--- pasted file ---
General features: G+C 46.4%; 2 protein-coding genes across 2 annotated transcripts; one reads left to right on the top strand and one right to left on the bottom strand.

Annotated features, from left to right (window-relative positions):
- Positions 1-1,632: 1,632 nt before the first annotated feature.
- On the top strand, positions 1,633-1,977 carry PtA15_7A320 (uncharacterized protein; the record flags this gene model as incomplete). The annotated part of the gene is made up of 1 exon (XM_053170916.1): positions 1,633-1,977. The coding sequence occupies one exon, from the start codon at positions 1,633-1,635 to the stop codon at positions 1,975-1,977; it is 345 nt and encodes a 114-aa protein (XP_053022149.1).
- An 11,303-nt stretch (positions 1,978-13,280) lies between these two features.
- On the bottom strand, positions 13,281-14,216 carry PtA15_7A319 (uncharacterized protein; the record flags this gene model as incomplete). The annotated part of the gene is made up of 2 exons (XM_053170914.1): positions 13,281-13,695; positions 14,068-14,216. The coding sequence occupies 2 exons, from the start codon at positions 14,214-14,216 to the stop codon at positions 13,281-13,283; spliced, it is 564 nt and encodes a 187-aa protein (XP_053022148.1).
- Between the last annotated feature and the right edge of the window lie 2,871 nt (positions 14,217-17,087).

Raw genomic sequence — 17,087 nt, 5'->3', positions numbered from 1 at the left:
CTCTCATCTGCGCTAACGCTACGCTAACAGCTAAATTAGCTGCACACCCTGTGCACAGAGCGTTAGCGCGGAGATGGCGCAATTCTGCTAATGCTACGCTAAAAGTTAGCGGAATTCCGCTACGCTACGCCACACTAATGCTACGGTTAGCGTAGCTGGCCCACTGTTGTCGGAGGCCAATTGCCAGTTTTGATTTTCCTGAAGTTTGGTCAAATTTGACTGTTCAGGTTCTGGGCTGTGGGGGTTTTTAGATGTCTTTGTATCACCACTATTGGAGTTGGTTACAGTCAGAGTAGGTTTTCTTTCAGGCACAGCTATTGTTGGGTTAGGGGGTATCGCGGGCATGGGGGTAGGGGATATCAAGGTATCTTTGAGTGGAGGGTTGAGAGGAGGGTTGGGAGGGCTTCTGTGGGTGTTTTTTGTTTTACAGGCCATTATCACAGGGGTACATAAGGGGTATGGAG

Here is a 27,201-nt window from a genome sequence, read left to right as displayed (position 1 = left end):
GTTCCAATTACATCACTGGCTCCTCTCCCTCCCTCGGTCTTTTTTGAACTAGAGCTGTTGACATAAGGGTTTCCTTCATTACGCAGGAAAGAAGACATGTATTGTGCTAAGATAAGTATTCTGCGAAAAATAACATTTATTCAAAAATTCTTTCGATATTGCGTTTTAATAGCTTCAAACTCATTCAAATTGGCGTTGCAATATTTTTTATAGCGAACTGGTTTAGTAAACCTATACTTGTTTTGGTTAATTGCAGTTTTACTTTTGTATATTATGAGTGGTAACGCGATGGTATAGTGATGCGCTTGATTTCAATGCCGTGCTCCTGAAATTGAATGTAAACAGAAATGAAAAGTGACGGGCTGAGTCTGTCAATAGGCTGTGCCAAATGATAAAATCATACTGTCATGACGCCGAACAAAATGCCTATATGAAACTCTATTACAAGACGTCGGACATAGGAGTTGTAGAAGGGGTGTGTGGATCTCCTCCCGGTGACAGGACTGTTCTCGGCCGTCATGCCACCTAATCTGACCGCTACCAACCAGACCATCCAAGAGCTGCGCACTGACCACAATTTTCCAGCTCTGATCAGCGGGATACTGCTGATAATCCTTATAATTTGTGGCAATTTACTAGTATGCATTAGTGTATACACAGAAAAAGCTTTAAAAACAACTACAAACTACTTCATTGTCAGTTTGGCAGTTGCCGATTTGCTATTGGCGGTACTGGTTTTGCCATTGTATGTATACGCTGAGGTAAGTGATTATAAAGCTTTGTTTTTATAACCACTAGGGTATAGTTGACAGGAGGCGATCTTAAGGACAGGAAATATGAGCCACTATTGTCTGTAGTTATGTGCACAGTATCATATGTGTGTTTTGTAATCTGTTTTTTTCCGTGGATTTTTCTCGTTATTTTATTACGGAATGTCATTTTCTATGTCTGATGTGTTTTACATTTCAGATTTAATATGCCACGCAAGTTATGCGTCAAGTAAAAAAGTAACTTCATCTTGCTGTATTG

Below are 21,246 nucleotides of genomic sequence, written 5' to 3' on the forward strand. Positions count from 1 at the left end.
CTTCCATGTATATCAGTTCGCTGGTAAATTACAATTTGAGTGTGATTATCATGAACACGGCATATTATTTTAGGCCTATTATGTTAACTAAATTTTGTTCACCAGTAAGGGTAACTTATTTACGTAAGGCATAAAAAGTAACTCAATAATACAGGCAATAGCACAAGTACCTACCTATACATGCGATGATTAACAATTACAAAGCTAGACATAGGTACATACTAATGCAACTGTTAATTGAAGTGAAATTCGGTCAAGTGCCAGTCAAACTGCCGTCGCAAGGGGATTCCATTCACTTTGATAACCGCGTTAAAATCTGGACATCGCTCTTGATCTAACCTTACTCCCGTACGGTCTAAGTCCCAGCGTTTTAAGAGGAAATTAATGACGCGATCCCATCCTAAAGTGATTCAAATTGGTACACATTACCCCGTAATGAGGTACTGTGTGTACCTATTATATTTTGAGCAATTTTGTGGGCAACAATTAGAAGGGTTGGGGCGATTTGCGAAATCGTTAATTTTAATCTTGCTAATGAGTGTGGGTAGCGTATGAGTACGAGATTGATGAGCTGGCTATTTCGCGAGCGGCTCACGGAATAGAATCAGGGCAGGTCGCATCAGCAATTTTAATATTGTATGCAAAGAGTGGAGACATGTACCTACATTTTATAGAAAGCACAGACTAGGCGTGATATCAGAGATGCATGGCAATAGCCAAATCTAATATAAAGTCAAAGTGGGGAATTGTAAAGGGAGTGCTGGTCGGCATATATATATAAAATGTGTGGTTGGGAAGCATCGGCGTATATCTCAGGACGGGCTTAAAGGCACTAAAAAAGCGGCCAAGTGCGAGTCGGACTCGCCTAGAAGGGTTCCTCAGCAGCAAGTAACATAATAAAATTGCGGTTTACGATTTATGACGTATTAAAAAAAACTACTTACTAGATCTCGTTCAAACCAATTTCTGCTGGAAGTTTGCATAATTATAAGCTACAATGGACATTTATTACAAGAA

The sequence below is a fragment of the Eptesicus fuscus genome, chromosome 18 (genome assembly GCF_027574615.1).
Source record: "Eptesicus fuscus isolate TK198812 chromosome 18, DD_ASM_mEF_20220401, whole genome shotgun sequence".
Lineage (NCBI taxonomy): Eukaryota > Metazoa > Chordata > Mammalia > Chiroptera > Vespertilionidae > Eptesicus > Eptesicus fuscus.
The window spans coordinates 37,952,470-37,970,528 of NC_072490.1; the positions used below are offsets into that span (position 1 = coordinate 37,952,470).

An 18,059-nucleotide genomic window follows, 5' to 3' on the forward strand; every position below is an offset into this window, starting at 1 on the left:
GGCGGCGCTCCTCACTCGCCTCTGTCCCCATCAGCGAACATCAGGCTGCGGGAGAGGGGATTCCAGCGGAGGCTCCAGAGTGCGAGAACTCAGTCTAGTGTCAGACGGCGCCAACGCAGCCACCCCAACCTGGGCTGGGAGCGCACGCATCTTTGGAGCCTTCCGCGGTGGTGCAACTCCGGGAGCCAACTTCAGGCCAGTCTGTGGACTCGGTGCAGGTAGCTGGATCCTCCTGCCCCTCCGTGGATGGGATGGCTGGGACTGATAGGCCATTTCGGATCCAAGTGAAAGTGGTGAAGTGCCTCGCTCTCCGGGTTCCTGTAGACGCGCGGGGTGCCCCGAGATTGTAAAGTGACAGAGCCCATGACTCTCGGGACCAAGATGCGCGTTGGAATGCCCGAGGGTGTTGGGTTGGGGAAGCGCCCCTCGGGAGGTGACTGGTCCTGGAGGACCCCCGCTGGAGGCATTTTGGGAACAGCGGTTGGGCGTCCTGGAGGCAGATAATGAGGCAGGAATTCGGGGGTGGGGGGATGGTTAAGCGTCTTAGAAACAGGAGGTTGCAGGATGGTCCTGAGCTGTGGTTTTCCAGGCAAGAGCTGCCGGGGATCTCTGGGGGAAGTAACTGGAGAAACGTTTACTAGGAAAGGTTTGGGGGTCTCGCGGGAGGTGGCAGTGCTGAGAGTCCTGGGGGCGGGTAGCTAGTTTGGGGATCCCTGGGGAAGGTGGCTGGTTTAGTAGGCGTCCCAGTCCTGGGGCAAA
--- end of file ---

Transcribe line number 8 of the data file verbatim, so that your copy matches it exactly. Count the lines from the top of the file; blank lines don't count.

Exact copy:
Raw genomic sequence — 17,087 nt, 5'->3', positions numbered from 1 at the left: